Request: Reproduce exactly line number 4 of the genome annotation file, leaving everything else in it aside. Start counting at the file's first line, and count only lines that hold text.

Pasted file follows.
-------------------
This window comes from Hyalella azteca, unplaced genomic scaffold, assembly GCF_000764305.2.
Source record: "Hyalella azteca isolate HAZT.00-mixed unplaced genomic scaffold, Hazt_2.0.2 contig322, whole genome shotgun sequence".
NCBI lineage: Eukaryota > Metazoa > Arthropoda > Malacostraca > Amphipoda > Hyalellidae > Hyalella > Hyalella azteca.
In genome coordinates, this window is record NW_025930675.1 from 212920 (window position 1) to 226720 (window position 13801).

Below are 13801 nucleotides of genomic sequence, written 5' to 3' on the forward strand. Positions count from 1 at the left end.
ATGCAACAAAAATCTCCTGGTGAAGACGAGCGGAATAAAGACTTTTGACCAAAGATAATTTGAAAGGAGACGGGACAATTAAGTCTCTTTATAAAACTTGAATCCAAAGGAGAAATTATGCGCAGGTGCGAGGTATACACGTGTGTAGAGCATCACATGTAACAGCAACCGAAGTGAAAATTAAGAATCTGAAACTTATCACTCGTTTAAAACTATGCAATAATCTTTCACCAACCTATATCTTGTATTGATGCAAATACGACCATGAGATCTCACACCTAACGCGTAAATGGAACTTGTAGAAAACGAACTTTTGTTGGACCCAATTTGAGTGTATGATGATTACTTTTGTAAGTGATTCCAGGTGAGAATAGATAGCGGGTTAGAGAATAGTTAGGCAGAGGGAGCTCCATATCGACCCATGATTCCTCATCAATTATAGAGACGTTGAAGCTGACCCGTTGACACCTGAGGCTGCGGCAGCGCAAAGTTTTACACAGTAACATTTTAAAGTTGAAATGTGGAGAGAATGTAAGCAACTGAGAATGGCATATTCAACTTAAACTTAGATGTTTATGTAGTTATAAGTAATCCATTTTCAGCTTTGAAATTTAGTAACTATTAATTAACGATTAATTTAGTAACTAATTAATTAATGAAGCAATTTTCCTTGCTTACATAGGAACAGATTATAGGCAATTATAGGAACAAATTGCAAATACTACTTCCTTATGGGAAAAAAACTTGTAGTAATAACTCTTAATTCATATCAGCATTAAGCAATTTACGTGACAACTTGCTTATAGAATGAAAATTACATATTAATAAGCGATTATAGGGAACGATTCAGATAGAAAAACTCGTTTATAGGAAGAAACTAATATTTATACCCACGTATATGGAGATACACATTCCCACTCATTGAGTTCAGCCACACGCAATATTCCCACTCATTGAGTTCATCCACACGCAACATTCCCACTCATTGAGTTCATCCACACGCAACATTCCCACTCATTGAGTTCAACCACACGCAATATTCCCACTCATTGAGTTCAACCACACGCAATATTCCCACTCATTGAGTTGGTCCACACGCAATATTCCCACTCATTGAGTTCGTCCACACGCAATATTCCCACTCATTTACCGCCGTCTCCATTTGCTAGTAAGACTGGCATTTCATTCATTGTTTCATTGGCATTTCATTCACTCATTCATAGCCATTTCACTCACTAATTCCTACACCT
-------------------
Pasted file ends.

In genome coordinates, this window is record NW_025930675.1 from 212920 (window position 1) to 226720 (window position 13801).